- Thomson Reuters
Theranos CEO Elizabeth Holmes and the company’s president, Sunny Balwani, may be barred from the blood-testing business for two years, according to a report by The Wall Street Journal.
In a March 18 letter uploaded by The Journal (PDF), the Centers for Medicare and Medicaid Services said it plans to revoke Theranos’ California lab’s license based on its failure to comply with the agency’s safety and performance standards.
A second letter, not yet released to the public, details the potential two-year suspension of Balwani and Holmes, which would, if put into place, bar them from owning or operating any lab, according to The Journal.
Theranos spokeswoman Brooke Buchanan confirmed to Business Insider that the company did receive the March 18 letter and responded in the 10-day time period. “Theranos has not received these sanctions,” she said.
Barbara Cammarata, a lawyer at Sidley Austin LLP, told The Journal that the penalties are some of the most severe that CMS can dish out. “They’re in a lot of trouble,” she said.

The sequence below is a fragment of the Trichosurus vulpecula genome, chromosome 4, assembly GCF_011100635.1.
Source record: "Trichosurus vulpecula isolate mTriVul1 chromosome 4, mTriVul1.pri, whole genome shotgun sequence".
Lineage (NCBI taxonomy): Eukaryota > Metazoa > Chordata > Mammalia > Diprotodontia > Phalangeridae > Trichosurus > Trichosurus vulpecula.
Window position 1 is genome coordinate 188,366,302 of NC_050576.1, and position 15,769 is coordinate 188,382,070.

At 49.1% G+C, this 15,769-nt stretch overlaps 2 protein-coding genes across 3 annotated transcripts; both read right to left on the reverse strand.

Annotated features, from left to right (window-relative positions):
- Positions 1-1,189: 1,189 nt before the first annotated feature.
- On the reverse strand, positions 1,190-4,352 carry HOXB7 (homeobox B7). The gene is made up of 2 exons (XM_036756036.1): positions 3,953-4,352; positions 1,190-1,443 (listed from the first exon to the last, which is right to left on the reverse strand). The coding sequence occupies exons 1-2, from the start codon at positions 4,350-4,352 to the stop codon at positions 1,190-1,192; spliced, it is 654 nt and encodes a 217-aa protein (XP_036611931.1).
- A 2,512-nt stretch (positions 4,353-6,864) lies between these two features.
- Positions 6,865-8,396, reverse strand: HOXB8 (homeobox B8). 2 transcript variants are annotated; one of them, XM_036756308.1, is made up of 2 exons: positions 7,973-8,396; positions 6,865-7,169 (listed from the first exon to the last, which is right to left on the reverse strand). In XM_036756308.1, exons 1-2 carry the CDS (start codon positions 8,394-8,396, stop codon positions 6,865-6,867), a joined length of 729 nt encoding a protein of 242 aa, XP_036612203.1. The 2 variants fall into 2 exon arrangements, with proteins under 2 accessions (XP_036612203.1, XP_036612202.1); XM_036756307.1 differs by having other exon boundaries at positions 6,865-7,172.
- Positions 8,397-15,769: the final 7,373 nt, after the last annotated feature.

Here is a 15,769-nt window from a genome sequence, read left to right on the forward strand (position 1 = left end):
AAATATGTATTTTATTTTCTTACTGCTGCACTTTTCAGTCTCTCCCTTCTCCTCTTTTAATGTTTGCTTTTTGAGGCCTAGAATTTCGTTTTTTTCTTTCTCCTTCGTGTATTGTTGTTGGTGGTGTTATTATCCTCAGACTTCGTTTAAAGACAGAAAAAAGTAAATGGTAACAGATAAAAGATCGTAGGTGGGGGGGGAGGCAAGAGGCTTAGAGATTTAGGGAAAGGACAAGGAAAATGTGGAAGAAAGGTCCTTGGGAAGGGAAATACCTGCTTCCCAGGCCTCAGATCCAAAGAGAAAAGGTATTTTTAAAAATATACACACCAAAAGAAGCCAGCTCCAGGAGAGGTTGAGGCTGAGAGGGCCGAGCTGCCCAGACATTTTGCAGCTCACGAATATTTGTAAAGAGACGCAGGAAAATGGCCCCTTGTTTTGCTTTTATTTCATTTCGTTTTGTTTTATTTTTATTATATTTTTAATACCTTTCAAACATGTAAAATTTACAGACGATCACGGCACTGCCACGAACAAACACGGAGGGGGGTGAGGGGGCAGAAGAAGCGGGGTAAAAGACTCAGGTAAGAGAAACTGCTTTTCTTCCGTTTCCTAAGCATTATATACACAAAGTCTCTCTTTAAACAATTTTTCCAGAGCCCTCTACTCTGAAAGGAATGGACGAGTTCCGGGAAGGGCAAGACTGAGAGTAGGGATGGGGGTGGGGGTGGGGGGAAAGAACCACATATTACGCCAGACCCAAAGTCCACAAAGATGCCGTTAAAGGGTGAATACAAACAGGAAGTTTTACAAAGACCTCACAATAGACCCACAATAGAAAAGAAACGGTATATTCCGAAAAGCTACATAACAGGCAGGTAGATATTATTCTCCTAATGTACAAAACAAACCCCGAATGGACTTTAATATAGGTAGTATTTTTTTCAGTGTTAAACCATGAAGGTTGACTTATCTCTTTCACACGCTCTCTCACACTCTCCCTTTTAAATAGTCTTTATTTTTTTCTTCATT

The sanctions outlined in the March 18 letter were based on two main problems.
First, the finding of “immediate jeopardy” and Theranos’ “failure to meet all CLIA condition-level requirements,” and, second, the failure by the lab’s owner and director to “comply with certificate requirements and performance standards” outlined during the survey that the agency conducted in December 2015.
Here are the specific sanctions (which Buchanan emphasized Theranos has not been given but rather warned about):
- Revoking the California lab’s CLIA license after 60 days. Barring the lab from participating in the Medicare program. Cancelling of the lab’s approval to receive Medicare payments. Limiting Theranos’ hematology CLIA certification after eight days. Possibly fining the lab $10,000 per day for each day it isn’t compliant with CMS. Forcing the lab to provide CMS with a list of all the physicians and clients who’ve used the lab since January 2014.